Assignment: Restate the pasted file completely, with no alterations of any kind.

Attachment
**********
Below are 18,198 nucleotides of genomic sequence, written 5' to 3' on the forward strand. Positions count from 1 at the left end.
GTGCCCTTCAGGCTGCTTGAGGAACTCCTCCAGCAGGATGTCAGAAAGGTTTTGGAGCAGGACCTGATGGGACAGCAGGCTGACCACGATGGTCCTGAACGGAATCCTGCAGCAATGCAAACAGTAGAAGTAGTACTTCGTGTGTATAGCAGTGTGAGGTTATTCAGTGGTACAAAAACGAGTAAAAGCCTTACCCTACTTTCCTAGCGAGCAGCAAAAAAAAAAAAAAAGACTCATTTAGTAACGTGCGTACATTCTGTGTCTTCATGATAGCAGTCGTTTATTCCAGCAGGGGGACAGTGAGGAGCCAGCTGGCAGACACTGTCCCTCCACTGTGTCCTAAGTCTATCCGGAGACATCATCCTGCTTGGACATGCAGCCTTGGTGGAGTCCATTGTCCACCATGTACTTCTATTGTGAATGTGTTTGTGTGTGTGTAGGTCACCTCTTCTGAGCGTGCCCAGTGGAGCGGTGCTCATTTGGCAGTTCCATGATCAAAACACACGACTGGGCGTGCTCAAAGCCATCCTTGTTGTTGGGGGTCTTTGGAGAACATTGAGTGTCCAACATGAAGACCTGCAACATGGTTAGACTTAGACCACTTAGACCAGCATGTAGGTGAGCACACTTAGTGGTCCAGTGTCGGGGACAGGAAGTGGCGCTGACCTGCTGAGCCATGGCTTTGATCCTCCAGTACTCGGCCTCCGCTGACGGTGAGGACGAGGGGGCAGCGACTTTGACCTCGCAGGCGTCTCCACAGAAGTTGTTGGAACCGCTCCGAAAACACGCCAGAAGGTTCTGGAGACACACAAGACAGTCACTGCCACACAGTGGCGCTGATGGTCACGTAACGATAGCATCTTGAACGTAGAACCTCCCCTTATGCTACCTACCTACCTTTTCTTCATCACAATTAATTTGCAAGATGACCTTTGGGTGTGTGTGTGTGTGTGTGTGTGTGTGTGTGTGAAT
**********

Below are 18,198 nucleotides of genomic sequence, written 5' to 3' on the forward strand. Positions count from 1 at the left end.
GTGCCCTTCAGGCTGCTTGAGGAACTCCTCCAGCAGGATGTCAGAAAGGTTTTGGAGCAGGACCTGATGGGACAGCAGGCTGACCACGATGGTCCTGAACGGAATCCTGCAGCAATGCAAACAGTAGAAGTAGTACTTCGTGTGTATAGCAGTGTGAGGTTATTCAGTGGTACAAAAACGAGTAAAAGCCTTACCCTACTTTCCTAGCGAGCAGCAAAAAAAAAAAAAAAGACTCATTTAGTAACGTGCGTACATTCTGTGTCTTCATGATAGCAGTCGTTTATTCCAGCAGGGGGACAGTGAGGAGCCAGCTGGCAGACACTGTCCCTCCACTGTGTCCTAAGTCTATCCGGAGACATCATCCTGCTTGGACATGCAGCCTTGGTGGAGTCCATTGTCCACCATGTACTTCTATTGTGAATGTGTTTGTGTGTGTGTAGGTCACCTCTTCTGAGCGTGCCCAGTGGAGCGGTGCTCATTTGGCAGTTCCATGATCAAAACACACGACTGGGCGTGCTCAAAGCCATCCTTGTTGTTGGGGGTCTTTGGAGAACATTGAGTGTCCAACATGAAGACCTGCAACATGGTTAGACTTAGACCACTTAGACCAGCATGTAGGTGAGCACACTTAGTGGTCCAGTGTCGGGGACAGGAAGTGGCGCTGACCTGCTGAGCCATGGCTTTGATCCTCCAGTACTCGGCCTCCGCTGACGGTGAGGACGAGGGGGCAGCGACTTTGACCTCGCAGGCGTCTCCACAGAAGTTGTTGGAACCGCTCCGAAAACACGCCAGAAGGTTCTGGAGACACACAAGACAGTCACTGCCACACAGTGGCGCTGATGGTCACGTAACGATAGCATCTTGAACGTAGAACCTCCCCTTATGCTACCTACCTACCTTTTCTTCATCACAATTAATTTGCAAGATGACCTTTGGGTGTGTGTGTGTGTGTGTGTGTGTGTGTGTGTGAAT